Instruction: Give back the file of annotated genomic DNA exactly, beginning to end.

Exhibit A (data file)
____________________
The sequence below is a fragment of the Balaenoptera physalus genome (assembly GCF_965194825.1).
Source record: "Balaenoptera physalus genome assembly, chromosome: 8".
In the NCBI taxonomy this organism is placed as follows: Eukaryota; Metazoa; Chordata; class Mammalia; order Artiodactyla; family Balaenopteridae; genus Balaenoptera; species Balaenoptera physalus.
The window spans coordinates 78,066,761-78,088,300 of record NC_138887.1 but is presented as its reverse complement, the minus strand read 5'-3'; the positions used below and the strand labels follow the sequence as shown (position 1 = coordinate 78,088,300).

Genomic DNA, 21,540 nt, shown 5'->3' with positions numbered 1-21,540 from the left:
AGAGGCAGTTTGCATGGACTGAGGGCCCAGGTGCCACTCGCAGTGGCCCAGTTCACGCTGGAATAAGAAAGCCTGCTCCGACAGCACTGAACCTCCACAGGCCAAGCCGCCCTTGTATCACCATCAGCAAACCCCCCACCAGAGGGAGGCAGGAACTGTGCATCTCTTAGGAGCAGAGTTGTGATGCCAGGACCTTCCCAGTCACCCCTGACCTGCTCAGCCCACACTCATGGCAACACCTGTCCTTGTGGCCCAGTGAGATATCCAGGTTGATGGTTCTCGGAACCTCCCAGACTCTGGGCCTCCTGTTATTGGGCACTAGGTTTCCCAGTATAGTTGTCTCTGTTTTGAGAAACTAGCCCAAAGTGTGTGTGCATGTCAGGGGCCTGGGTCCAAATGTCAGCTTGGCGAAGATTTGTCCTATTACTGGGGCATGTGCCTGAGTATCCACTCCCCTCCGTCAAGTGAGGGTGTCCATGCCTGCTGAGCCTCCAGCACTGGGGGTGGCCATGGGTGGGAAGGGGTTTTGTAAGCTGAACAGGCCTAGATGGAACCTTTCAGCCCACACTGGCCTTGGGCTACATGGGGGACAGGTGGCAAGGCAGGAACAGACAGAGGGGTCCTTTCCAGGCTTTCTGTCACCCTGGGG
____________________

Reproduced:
The sequence below is a fragment of the Balaenoptera physalus genome (assembly GCF_965194825.1).
Source record: "Balaenoptera physalus genome assembly, chromosome: 8".
In the NCBI taxonomy this organism is placed as follows: Eukaryota; Metazoa; Chordata; class Mammalia; order Artiodactyla; family Balaenopteridae; genus Balaenoptera; species Balaenoptera physalus.
The window spans coordinates 78,066,761-78,088,300 of record NC_138887.1 but is presented as its reverse complement, the minus strand read 5'-3'; the positions used below and the strand labels follow the sequence as shown (position 1 = coordinate 78,088,300).

Genomic DNA, 21,540 nt, shown 5'->3' with positions numbered 1-21,540 from the left:
AGAGGCAGTTTGCATGGACTGAGGGCCCAGGTGCCACTCGCAGTGGCCCAGTTCACGCTGGAATAAGAAAGCCTGCTCCGACAGCACTGAACCTCCACAGGCCAAGCCGCCCTTGTATCACCATCAGCAAACCCCCCACCAGAGGGAGGCAGGAACTGTGCATCTCTTAGGAGCAGAGTTGTGATGCCAGGACCTTCCCAGTCACCCCTGACCTGCTCAGCCCACACTCATGGCAACACCTGTCCTTGTGGCCCAGTGAGATATCCAGGTTGATGGTTCTCGGAACCTCCCAGACTCTGGGCCTCCTGTTATTGGGCACTAGGTTTCCCAGTATAGTTGTCTCTGTTTTGAGAAACTAGCCCAAAGTGTGTGTGCATGTCAGGGGCCTGGGTCCAAATGTCAGCTTGGCGAAGATTTGTCCTATTACTGGGGCATGTGCCTGAGTATCCACTCCCCTCCGTCAAGTGAGGGTGTCCATGCCTGCTGAGCCTCCAGCACTGGGGGTGGCCATGGGTGGGAAGGGGTTTTGTAAGCTGAACAGGCCTAGATGGAACCTTTCAGCCCACACTGGCCTTGGGCTACATGGGGGACAGGTGGCAAGGCAGGAACAGACAGAGGGGTCCTTTCCAGGCTTTCTGTCACCCTGGGG